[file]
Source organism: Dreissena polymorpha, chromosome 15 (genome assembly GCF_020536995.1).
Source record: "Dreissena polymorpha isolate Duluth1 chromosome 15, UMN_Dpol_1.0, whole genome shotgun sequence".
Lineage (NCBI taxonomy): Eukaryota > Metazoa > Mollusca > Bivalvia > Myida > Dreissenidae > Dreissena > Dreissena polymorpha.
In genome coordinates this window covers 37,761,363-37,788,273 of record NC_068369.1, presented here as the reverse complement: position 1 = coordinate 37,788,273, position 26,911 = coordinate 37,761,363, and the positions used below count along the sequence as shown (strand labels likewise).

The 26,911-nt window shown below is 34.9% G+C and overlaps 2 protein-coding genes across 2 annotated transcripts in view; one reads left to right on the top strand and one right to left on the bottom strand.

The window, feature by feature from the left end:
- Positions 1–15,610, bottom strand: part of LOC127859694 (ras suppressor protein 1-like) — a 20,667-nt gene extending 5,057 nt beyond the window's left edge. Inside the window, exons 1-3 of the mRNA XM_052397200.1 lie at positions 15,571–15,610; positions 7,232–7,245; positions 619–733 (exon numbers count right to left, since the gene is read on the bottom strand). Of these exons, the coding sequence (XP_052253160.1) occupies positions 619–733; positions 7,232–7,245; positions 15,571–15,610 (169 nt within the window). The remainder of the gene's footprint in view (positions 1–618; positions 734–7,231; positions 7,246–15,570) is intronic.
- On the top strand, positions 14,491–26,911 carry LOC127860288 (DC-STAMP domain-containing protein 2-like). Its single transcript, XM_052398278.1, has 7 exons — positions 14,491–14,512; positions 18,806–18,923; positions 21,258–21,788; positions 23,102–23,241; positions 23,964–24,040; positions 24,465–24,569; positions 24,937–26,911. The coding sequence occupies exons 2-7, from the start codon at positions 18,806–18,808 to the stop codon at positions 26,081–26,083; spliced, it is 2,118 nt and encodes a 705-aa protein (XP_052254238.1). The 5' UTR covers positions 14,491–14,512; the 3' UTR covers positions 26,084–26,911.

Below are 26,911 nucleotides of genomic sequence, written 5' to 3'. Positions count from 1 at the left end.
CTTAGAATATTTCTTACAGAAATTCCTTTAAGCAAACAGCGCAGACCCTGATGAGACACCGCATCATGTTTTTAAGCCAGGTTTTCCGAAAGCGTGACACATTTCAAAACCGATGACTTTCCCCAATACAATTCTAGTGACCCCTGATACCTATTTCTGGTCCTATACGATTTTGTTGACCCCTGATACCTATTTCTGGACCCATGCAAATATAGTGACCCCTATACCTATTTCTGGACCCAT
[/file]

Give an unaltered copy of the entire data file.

Source organism: Dreissena polymorpha, chromosome 15 (genome assembly GCF_020536995.1).
Source record: "Dreissena polymorpha isolate Duluth1 chromosome 15, UMN_Dpol_1.0, whole genome shotgun sequence".
Lineage (NCBI taxonomy): Eukaryota > Metazoa > Mollusca > Bivalvia > Myida > Dreissenidae > Dreissena > Dreissena polymorpha.
In genome coordinates this window covers 37,761,363-37,788,273 of record NC_068369.1, presented here as the reverse complement: position 1 = coordinate 37,788,273, position 26,911 = coordinate 37,761,363, and the positions used below count along the sequence as shown (strand labels likewise).

The 26,911-nt window shown below is 34.9% G+C and overlaps 2 protein-coding genes across 2 annotated transcripts in view; one reads left to right on the top strand and one right to left on the bottom strand.

The window, feature by feature from the left end:
- Positions 1–15,610, bottom strand: part of LOC127859694 (ras suppressor protein 1-like) — a 20,667-nt gene extending 5,057 nt beyond the window's left edge. Inside the window, exons 1-3 of the mRNA XM_052397200.1 lie at positions 15,571–15,610; positions 7,232–7,245; positions 619–733 (exon numbers count right to left, since the gene is read on the bottom strand). Of these exons, the coding sequence (XP_052253160.1) occupies positions 619–733; positions 7,232–7,245; positions 15,571–15,610 (169 nt within the window). The remainder of the gene's footprint in view (positions 1–618; positions 734–7,231; positions 7,246–15,570) is intronic.
- On the top strand, positions 14,491–26,911 carry LOC127860288 (DC-STAMP domain-containing protein 2-like). Its single transcript, XM_052398278.1, has 7 exons — positions 14,491–14,512; positions 18,806–18,923; positions 21,258–21,788; positions 23,102–23,241; positions 23,964–24,040; positions 24,465–24,569; positions 24,937–26,911. The coding sequence occupies exons 2-7, from the start codon at positions 18,806–18,808 to the stop codon at positions 26,081–26,083; spliced, it is 2,118 nt and encodes a 705-aa protein (XP_052254238.1). The 5' UTR covers positions 14,491–14,512; the 3' UTR covers positions 26,084–26,911.

Below are 26,911 nucleotides of genomic sequence, written 5' to 3'. Positions count from 1 at the left end.
CTTAGAATATTTCTTACAGAAATTCCTTTAAGCAAACAGCGCAGACCCTGATGAGACACCGCATCATGTTTTTAAGCCAGGTTTTCCGAAAGCGTGACACATTTCAAAACCGATGACTTTCCCCAATACAATTCTAGTGACCCCTGATACCTATTTCTGGTCCTATACGATTTTGTTGACCCCTGATACCTATTTCTGGACCCATGCAAATATAGTGACCCCTATACCTATTTCTGGACCCAT